Record-breaking flood of hedgehogs brought into our rescue centres this Autumn
Every two hours, a hedgehog was admitted to one of our wildlife centres in October.
Hedgehogs admissions into our care are breaking records this year, with numbers showing a five-year high for the period from January to October.
New data reveals that admissions of hedgehogs into our specialist wildlife centres are up by 22 percent already this year. Up until the end of this October, more than 2,000 hedgehogs (2,123) were admitted, compared with 1,739 for the same period in 2018.
In October, a hedgehog was brought into our care every two hours
Admissions for this September and October are the highest they have been for the last five years. Last month (October), an average of twelve hedgehogs were admitted into our specialist centres every day - equivalent to one every two hours. There have already been more than 200 admissions this month so far (November).
Our Scientific Officer, Evie Button, says:
It's going to be a difficult year for hedgehogs. As we head towards the hibernation period, we're seeing a surge in hedgehogs being brought to our centres by concerned members of the public and our own officers. We could be in for a record-breaking year.
While it's impossible to know exactly why we're seeing so many more hedgehogs this year, some potential causes could be that they're having trouble finding food this year. Or perhaps changes in weather has affected the timing of the breeding season. Or even that people are more aware and concerned about hedgehogs and so are reporting them to us more often.
461 hedgehogs are currently being cared for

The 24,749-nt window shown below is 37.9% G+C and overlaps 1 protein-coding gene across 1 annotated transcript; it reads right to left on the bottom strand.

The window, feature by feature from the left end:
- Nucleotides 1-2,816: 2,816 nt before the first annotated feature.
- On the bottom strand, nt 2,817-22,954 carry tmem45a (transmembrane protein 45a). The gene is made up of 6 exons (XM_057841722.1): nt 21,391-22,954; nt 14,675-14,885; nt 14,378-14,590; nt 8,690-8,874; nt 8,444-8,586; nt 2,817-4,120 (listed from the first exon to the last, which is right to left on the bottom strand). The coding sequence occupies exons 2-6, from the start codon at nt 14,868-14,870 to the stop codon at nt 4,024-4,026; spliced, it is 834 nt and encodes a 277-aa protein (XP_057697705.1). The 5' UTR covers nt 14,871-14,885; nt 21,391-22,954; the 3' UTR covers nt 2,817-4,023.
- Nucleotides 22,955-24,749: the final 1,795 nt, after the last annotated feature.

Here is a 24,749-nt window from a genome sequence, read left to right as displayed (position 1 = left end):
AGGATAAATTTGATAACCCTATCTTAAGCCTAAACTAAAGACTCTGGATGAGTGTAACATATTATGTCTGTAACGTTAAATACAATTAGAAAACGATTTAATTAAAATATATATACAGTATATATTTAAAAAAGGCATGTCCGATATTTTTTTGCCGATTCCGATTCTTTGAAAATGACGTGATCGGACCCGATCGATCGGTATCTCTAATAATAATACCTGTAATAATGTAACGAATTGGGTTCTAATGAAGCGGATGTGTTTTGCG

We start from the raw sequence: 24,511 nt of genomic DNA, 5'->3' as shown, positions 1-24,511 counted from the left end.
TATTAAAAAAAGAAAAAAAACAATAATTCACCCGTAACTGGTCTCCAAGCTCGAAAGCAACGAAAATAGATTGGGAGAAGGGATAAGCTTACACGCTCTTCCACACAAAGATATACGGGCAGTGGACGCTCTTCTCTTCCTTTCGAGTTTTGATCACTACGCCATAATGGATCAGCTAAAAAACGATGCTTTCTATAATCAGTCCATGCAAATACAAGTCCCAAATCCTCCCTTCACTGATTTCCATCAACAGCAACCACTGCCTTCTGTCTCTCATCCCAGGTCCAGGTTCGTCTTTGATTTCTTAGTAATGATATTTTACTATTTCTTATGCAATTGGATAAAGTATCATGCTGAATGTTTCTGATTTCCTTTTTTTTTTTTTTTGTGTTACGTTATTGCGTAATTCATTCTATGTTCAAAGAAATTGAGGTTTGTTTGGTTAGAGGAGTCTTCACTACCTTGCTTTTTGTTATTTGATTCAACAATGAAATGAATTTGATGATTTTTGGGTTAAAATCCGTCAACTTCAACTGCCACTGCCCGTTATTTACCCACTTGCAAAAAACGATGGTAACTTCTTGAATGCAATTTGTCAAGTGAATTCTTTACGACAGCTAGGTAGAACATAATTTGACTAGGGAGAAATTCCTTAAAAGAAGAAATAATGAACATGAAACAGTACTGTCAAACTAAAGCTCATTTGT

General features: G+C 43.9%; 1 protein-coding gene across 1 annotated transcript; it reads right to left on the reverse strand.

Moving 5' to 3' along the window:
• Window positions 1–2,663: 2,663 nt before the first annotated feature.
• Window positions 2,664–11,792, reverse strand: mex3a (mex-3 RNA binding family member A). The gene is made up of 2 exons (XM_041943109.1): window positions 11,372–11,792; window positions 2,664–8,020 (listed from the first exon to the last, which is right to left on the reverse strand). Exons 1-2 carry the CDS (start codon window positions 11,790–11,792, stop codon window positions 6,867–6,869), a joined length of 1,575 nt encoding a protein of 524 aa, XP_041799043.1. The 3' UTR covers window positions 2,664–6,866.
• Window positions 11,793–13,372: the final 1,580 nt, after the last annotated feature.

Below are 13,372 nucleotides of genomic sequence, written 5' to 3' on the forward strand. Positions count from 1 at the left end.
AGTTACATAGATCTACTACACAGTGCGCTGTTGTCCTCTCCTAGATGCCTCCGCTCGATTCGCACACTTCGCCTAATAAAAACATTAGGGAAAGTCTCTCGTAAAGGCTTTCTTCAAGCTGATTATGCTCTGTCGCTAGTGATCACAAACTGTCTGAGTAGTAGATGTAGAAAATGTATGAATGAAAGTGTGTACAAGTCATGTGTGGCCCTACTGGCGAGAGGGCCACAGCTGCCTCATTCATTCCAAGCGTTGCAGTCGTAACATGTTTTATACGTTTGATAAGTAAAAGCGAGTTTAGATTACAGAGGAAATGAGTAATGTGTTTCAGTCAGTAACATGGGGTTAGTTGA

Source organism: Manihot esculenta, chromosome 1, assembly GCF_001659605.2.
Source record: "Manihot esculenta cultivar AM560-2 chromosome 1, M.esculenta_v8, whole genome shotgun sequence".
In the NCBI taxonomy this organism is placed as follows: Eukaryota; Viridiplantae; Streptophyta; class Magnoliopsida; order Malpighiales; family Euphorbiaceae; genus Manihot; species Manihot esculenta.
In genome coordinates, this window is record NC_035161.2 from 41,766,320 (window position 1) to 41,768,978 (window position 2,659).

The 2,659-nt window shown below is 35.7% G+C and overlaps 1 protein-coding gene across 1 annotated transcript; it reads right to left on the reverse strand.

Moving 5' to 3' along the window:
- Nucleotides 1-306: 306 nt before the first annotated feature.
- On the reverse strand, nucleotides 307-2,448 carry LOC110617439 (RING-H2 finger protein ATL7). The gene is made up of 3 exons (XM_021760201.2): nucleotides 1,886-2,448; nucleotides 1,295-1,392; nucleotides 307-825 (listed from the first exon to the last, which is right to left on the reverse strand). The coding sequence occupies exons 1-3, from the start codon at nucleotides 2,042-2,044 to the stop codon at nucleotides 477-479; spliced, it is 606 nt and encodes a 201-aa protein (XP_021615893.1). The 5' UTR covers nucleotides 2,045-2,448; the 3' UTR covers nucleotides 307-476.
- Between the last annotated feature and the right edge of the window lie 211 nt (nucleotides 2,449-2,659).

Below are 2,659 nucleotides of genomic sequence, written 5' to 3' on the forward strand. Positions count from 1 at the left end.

Every autumn, in the run-up to hedgehog hibernation time, we see a flood of these iconic wild animals brought into our centres. Hedgehogs are by far the most common species admitted to our wildlife centres across October and November and there are currently a total of 461 being cared for across the country.
It¿s not easy to tell if a hedgehog is in trouble, so from time to time, perfectly healthy hedgehogs are brought into wildlife centres by well-meaning members of the public.
How to tell if a hedgehog needs help
To help animal lovers make a more informed decision, we¿ve introduced simple guidance based on fruit sizes to help the public gauge whether a hedgehog is underweight and needs specialist care (if the hedgehog if mango or apple-sized, for example) or big enough to survive hibernation (pineapple-sized).
It's important to ensure that our scarce resources are targeted at the animals most in need, but it can be quite tricky to tell whether a hedgehog really needs help or not. Using fruit sizes as a guide is a useful way of working out whether the animal's healthy or in trouble.
If the hog is mango-sized or even smaller, it needs to be taken to a rescue centre. At this size, the hedgehog will probably weigh less than 450g and is unlikely to survive the winter without expert care. If they're the size of a pineapple, there's no need to worry. That hedgehog will have reached a very healthy weight and can be left in peace to carry on with their preparations for hibernation.
Hedgehogs need considerable fat reserves to get them through the winter. As autumn turns to winter, prey such as insects become much more scarce, and that can prevent young hedgehogs reaching an appropriate weight of 500g or more so they can hibernate safely.
While September sees the tail end of the orphaned hedgehog admissions - by October, the balance tips towards those who are found out during the day looking for food or who are starving. These animals may also be orphans who are now struggling as they were not able to put on as much weight without their mother's help. However, you may also see hedgehogs out and about during winter when the weather is mild, as they will often wake up during hibernation to forage for food or move their nest sites.
How you can help
Anyone with concerns about a wild animal¿s welfare can contact our advice line 0300 123 4999.